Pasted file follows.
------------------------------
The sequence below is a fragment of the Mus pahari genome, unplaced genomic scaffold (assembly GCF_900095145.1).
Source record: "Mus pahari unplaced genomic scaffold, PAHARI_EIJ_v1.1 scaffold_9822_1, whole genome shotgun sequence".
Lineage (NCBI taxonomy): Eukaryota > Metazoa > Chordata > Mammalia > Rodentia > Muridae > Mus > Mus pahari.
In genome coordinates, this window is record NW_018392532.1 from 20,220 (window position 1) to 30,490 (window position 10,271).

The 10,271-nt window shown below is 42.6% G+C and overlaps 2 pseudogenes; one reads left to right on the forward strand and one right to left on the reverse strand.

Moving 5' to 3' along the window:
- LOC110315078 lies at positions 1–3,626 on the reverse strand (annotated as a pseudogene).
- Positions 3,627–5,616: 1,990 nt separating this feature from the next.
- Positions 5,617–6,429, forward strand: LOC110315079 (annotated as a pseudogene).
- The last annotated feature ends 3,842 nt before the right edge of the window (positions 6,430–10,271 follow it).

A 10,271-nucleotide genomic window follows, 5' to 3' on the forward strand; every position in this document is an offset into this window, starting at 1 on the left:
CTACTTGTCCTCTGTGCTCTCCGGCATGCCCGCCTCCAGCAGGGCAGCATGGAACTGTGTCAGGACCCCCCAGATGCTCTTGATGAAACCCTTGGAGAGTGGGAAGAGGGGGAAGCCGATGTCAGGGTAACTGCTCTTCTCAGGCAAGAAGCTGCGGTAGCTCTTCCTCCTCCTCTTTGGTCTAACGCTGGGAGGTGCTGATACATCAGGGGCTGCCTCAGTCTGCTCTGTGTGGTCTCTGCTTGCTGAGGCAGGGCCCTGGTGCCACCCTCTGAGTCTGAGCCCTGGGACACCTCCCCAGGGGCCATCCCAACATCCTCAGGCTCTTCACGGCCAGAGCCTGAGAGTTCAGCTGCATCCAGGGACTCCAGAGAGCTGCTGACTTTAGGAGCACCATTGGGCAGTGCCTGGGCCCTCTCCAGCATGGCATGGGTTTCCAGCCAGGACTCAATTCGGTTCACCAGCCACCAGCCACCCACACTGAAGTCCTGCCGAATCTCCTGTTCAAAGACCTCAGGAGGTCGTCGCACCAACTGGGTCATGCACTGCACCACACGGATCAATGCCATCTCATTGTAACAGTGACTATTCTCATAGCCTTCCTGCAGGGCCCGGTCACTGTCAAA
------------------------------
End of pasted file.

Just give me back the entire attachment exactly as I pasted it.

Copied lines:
The sequence below is a fragment of the Mus pahari genome, unplaced genomic scaffold (assembly GCF_900095145.1).
Source record: "Mus pahari unplaced genomic scaffold, PAHARI_EIJ_v1.1 scaffold_9822_1, whole genome shotgun sequence".
Lineage (NCBI taxonomy): Eukaryota > Metazoa > Chordata > Mammalia > Rodentia > Muridae > Mus > Mus pahari.
In genome coordinates, this window is record NW_018392532.1 from 20,220 (window position 1) to 30,490 (window position 10,271).

The 10,271-nt window shown below is 42.6% G+C and overlaps 2 pseudogenes; one reads left to right on the forward strand and one right to left on the reverse strand.

Moving 5' to 3' along the window:
- LOC110315078 lies at positions 1–3,626 on the reverse strand (annotated as a pseudogene).
- Positions 3,627–5,616: 1,990 nt separating this feature from the next.
- Positions 5,617–6,429, forward strand: LOC110315079 (annotated as a pseudogene).
- The last annotated feature ends 3,842 nt before the right edge of the window (positions 6,430–10,271 follow it).

A 10,271-nucleotide genomic window follows, 5' to 3' on the forward strand; every position in this document is an offset into this window, starting at 1 on the left:
CTACTTGTCCTCTGTGCTCTCCGGCATGCCCGCCTCCAGCAGGGCAGCATGGAACTGTGTCAGGACCCCCCAGATGCTCTTGATGAAACCCTTGGAGAGTGGGAAGAGGGGGAAGCCGATGTCAGGGTAACTGCTCTTCTCAGGCAAGAAGCTGCGGTAGCTCTTCCTCCTCCTCTTTGGTCTAACGCTGGGAGGTGCTGATACATCAGGGGCTGCCTCAGTCTGCTCTGTGTGGTCTCTGCTTGCTGAGGCAGGGCCCTGGTGCCACCCTCTGAGTCTGAGCCCTGGGACACCTCCCCAGGGGCCATCCCAACATCCTCAGGCTCTTCACGGCCAGAGCCTGAGAGTTCAGCTGCATCCAGGGACTCCAGAGAGCTGCTGACTTTAGGAGCACCATTGGGCAGTGCCTGGGCCCTCTCCAGCATGGCATGGGTTTCCAGCCAGGACTCAATTCGGTTCACCAGCCACCAGCCACCCACACTGAAGTCCTGCCGAATCTCCTGTTCAAAGACCTCAGGAGGTCGTCGCACCAACTGGGTCATGCACTGCACCACACGGATCAATGCCATCTCATTGTAACAGTGACTATTCTCATAGCCTTCCTGCAGGGCCCGGTCACTGTCAAA